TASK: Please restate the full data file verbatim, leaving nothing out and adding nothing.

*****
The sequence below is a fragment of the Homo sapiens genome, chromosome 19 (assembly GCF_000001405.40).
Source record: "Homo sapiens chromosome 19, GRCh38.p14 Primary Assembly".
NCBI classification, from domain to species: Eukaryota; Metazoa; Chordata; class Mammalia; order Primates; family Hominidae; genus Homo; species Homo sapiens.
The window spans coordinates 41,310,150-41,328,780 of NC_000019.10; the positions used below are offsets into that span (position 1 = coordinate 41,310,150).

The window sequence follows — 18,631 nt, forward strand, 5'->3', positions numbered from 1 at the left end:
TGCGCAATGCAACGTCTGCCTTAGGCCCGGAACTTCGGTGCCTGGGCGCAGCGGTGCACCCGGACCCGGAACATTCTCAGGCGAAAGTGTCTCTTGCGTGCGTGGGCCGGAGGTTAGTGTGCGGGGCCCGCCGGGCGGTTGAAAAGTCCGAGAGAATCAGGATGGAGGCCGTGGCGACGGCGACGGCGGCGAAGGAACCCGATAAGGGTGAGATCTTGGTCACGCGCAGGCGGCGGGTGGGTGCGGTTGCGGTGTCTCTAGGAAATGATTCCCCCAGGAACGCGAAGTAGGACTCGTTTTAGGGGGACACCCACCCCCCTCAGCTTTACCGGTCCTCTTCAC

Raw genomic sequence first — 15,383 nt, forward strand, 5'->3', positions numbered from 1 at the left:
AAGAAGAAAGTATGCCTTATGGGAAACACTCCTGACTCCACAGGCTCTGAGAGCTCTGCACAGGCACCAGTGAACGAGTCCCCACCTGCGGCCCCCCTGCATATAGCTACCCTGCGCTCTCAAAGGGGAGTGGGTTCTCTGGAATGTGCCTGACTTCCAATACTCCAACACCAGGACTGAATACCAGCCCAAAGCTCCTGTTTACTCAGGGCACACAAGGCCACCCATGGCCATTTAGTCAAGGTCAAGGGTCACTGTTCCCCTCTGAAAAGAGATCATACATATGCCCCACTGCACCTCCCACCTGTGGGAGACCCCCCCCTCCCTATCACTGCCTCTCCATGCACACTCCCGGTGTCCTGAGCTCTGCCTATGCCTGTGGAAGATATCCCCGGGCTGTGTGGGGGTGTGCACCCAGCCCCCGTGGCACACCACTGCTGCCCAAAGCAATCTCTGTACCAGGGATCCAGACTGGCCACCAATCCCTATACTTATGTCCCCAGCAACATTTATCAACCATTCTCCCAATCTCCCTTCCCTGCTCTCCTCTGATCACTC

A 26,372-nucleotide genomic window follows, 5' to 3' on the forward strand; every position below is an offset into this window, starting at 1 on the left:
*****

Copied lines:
The sequence below is a fragment of the Homo sapiens genome, chromosome 19 (assembly GCF_000001405.40).
Source record: "Homo sapiens chromosome 19, GRCh38.p14 Primary Assembly".
NCBI classification, from domain to species: Eukaryota; Metazoa; Chordata; class Mammalia; order Primates; family Hominidae; genus Homo; species Homo sapiens.
The window spans coordinates 41,310,150-41,328,780 of NC_000019.10; the positions used below are offsets into that span (position 1 = coordinate 41,310,150).

The window sequence follows — 18,631 nt, forward strand, 5'->3', positions numbered from 1 at the left end:
TGCGCAATGCAACGTCTGCCTTAGGCCCGGAACTTCGGTGCCTGGGCGCAGCGGTGCACCCGGACCCGGAACATTCTCAGGCGAAAGTGTCTCTTGCGTGCGTGGGCCGGAGGTTAGTGTGCGGGGCCCGCCGGGCGGTTGAAAAGTCCGAGAGAATCAGGATGGAGGCCGTGGCGACGGCGACGGCGGCGAAGGAACCCGATAAGGGTGAGATCTTGGTCACGCGCAGGCGGCGGGTGGGTGCGGTTGCGGTGTCTCTAGGAAATGATTCCCCCAGGAACGCGAAGTAGGACTCGTTTTAGGGGGACACCCACCCCCCTCAGCTTTACCGGTCCTCTTCAC

Raw genomic sequence first — 15,383 nt, forward strand, 5'->3', positions numbered from 1 at the left:
AAGAAGAAAGTATGCCTTATGGGAAACACTCCTGACTCCACAGGCTCTGAGAGCTCTGCACAGGCACCAGTGAACGAGTCCCCACCTGCGGCCCCCCTGCATATAGCTACCCTGCGCTCTCAAAGGGGAGTGGGTTCTCTGGAATGTGCCTGACTTCCAATACTCCAACACCAGGACTGAATACCAGCCCAAAGCTCCTGTTTACTCAGGGCACACAAGGCCACCCATGGCCATTTAGTCAAGGTCAAGGGTCACTGTTCCCCTCTGAAAAGAGATCATACATATGCCCCACTGCACCTCCCACCTGTGGGAGACCCCCCCCTCCCTATCACTGCCTCTCCATGCACACTCCCGGTGTCCTGAGCTCTGCCTATGCCTGTGGAAGATATCCCCGGGCTGTGTGGGGGTGTGCACCCAGCCCCCGTGGCACACCACTGCTGCCCAAAGCAATCTCTGTACCAGGGATCCAGACTGGCCACCAATCCCTATACTTATGTCCCCAGCAACATTTATCAACCATTCTCCCAATCTCCCTTCCCTGCTCTCCTCTGATCACTC

A 26,372-nucleotide genomic window follows, 5' to 3' on the forward strand; every position below is an offset into this window, starting at 1 on the left: